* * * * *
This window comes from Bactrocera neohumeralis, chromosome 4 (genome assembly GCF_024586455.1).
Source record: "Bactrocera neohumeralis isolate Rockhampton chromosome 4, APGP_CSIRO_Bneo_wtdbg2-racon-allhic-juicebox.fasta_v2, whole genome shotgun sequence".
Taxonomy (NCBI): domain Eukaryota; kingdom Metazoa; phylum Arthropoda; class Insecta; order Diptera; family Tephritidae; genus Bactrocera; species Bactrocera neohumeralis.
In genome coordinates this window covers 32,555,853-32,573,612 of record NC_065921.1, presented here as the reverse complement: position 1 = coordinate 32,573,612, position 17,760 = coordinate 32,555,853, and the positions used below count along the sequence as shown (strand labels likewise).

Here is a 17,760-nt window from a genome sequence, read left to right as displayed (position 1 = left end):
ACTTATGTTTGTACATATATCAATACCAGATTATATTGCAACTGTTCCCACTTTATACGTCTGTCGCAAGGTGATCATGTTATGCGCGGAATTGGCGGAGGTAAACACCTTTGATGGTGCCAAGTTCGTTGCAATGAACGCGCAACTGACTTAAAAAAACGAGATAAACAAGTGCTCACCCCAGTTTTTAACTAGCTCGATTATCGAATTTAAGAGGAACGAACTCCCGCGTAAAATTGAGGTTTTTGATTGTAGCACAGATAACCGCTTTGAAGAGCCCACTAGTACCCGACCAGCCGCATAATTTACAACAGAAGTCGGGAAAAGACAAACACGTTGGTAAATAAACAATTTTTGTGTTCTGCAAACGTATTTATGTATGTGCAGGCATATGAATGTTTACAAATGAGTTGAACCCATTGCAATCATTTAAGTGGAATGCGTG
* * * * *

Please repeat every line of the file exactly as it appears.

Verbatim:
This window comes from Bactrocera neohumeralis, chromosome 4 (genome assembly GCF_024586455.1).
Source record: "Bactrocera neohumeralis isolate Rockhampton chromosome 4, APGP_CSIRO_Bneo_wtdbg2-racon-allhic-juicebox.fasta_v2, whole genome shotgun sequence".
Taxonomy (NCBI): domain Eukaryota; kingdom Metazoa; phylum Arthropoda; class Insecta; order Diptera; family Tephritidae; genus Bactrocera; species Bactrocera neohumeralis.
In genome coordinates this window covers 32,555,853-32,573,612 of record NC_065921.1, presented here as the reverse complement: position 1 = coordinate 32,573,612, position 17,760 = coordinate 32,555,853, and the positions used below count along the sequence as shown (strand labels likewise).

Here is a 17,760-nt window from a genome sequence, read left to right as displayed (position 1 = left end):
ACTTATGTTTGTACATATATCAATACCAGATTATATTGCAACTGTTCCCACTTTATACGTCTGTCGCAAGGTGATCATGTTATGCGCGGAATTGGCGGAGGTAAACACCTTTGATGGTGCCAAGTTCGTTGCAATGAACGCGCAACTGACTTAAAAAAACGAGATAAACAAGTGCTCACCCCAGTTTTTAACTAGCTCGATTATCGAATTTAAGAGGAACGAACTCCCGCGTAAAATTGAGGTTTTTGATTGTAGCACAGATAACCGCTTTGAAGAGCCCACTAGTACCCGACCAGCCGCATAATTTACAACAGAAGTCGGGAAAAGACAAACACGTTGGTAAATAAACAATTTTTGTGTTCTGCAAACGTATTTATGTATGTGCAGGCATATGAATGTTTACAAATGAGTTGAACCCATTGCAATCATTTAAGTGGAATGCGTG